South-Central Section - 51st Annual Meeting - 2017

Paper No. 11-1
Presentation Time: 1:35 PM


SHARP, John M., Dept. of Geological Sciences, The University of Texas, C9000, Austin, TX 78712-1722,

Water resource sustainability requires rates and methods of resource utilization that can support a reasonable human population indefinitely at an acceptable standard of living and maintain an acceptable environment. BUT what is a reasonable population, an acceptable standard of living, and an acceptable environment? Have we already passed reasonable population levels? How much environmental degradation can we tolerate and what environment are we to preserve and for whom or what? Hydrogeologists understand the variability of Earth properties and the difficulty of “remediating” past mistakes; that the Earth is continually evolving, not static; that the environment that we observe is a “snapshot” at a moving target; and that we cannot maintain the environment of today or a century past, even if human activities cease. All water resources are to some extent limited and their development itself affects the safe yield, one of the initial concepts in groundwater management. The safe yield concept has evolved since first promulgated, but it is not sustainable. To achieve sustainability, we must match the stakeholders’ needs/desires (the consensus yield) with the ability to produce and deliver water (the effective yield) and the stakeholders must define mutually acceptable goals. Major challenges are: 1) applying hydrogeologic knowledge to the temporal and spatial scales of human development; and 2) developing adequate bases to assess and communicate the effects of human activities. Challenges include changes to the hydrologic cycle from climate change and human factors (e.g., urbanization, population shifts, etc.) and predicting future technological advances (e.g., environmentally and economically acceptable desalination) that could have dramatic effects on the sustainable groundwater use of our groundwater resources. The challenges are daunting, but good science and management can address them.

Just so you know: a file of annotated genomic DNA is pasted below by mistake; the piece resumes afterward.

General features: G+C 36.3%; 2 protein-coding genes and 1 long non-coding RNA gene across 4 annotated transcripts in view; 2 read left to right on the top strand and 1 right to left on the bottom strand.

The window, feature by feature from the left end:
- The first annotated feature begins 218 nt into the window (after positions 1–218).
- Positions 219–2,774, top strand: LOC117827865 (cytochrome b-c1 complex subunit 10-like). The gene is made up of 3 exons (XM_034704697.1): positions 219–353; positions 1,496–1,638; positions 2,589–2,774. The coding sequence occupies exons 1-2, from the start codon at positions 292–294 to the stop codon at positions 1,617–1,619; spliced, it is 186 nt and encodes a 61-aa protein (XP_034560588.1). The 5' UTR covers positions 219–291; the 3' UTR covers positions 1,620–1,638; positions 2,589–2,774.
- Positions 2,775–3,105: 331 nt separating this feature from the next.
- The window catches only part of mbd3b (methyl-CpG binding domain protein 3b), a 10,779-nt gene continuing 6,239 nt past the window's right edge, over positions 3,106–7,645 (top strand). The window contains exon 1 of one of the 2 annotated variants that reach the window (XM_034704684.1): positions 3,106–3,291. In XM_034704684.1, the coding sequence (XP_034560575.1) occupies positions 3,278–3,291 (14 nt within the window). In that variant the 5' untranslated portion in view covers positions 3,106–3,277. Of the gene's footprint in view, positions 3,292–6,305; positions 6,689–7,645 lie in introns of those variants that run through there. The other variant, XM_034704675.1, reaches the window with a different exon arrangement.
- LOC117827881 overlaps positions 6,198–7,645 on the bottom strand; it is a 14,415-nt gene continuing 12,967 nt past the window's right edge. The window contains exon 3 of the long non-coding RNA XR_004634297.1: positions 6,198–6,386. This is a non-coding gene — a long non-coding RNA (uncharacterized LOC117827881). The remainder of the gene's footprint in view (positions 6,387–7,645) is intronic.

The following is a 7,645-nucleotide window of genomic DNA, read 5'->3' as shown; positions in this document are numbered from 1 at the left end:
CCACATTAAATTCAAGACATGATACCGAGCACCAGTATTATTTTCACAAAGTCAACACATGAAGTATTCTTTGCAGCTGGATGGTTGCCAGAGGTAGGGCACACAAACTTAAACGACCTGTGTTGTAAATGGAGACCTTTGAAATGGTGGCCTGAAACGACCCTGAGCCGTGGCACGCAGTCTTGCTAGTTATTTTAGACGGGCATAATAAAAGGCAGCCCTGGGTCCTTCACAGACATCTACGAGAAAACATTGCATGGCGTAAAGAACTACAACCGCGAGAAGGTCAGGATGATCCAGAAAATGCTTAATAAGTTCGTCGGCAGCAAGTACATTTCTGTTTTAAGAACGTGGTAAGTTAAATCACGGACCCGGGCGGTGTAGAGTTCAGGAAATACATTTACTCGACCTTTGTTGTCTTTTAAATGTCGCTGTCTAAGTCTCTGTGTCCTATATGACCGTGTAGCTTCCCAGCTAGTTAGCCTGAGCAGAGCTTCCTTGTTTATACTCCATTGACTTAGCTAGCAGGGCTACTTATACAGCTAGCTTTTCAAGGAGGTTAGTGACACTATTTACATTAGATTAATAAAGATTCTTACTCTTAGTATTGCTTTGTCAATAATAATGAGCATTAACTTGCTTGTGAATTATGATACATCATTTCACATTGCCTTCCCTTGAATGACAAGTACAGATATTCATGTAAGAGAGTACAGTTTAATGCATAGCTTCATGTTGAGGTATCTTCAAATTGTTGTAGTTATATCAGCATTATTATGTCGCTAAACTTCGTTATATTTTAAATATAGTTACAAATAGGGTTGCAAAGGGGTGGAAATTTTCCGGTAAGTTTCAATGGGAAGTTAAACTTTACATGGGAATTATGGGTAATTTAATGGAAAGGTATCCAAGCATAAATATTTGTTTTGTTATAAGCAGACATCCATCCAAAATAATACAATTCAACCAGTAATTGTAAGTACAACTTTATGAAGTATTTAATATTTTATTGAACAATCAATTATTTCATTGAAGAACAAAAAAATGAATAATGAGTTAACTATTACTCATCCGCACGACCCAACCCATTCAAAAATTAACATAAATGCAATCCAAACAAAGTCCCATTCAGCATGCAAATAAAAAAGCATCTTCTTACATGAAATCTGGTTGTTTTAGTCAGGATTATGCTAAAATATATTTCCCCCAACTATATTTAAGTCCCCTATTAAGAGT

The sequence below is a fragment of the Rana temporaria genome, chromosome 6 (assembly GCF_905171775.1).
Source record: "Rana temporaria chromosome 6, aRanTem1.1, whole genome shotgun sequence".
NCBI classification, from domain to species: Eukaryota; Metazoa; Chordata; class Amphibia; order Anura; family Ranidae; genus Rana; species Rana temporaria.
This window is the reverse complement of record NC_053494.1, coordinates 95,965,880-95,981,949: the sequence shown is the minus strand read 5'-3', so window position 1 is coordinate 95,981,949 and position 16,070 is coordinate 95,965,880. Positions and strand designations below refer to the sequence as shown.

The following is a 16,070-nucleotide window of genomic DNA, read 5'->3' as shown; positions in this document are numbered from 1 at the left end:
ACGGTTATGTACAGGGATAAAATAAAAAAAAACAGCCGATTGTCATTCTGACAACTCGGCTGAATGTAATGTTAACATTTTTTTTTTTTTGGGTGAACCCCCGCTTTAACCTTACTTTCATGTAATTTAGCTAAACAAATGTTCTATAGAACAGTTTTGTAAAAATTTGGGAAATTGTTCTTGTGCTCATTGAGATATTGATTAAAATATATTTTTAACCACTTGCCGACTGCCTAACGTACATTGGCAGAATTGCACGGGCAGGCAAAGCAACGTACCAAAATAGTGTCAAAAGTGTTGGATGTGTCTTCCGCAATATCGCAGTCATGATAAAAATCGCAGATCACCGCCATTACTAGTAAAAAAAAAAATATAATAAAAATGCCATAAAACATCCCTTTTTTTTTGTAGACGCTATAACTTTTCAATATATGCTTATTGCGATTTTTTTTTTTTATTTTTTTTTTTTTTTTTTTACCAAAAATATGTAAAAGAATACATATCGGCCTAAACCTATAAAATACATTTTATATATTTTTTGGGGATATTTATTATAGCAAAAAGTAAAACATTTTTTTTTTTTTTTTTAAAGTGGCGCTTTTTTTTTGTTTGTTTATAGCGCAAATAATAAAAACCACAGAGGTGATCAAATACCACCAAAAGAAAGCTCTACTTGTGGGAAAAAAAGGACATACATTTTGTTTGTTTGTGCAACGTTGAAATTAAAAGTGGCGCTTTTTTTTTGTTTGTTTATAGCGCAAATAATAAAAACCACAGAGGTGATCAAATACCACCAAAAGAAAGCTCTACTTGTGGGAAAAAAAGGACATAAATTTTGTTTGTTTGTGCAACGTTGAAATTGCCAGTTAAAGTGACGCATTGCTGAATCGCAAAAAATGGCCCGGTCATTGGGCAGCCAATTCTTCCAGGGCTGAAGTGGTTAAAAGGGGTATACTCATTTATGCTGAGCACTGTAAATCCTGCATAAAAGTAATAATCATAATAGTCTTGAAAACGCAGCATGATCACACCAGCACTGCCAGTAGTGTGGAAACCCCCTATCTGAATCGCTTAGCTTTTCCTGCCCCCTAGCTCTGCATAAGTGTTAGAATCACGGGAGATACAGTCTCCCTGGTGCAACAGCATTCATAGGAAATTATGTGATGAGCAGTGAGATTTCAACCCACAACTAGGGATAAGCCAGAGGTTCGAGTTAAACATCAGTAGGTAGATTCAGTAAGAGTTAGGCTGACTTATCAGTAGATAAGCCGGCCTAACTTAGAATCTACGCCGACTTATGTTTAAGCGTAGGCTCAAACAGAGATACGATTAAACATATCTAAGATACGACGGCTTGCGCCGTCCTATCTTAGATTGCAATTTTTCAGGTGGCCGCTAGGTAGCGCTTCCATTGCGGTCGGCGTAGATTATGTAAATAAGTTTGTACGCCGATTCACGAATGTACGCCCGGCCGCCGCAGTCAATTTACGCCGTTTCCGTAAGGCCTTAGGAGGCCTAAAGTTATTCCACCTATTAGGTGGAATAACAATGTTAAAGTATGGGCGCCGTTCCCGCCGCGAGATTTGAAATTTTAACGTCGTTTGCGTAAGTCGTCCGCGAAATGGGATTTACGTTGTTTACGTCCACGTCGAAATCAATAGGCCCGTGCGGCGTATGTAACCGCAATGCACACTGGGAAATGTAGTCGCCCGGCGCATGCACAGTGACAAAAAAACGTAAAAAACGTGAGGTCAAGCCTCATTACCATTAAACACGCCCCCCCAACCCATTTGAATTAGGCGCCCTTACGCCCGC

• SC GSA_iii_2017.pptx (15.9 MB)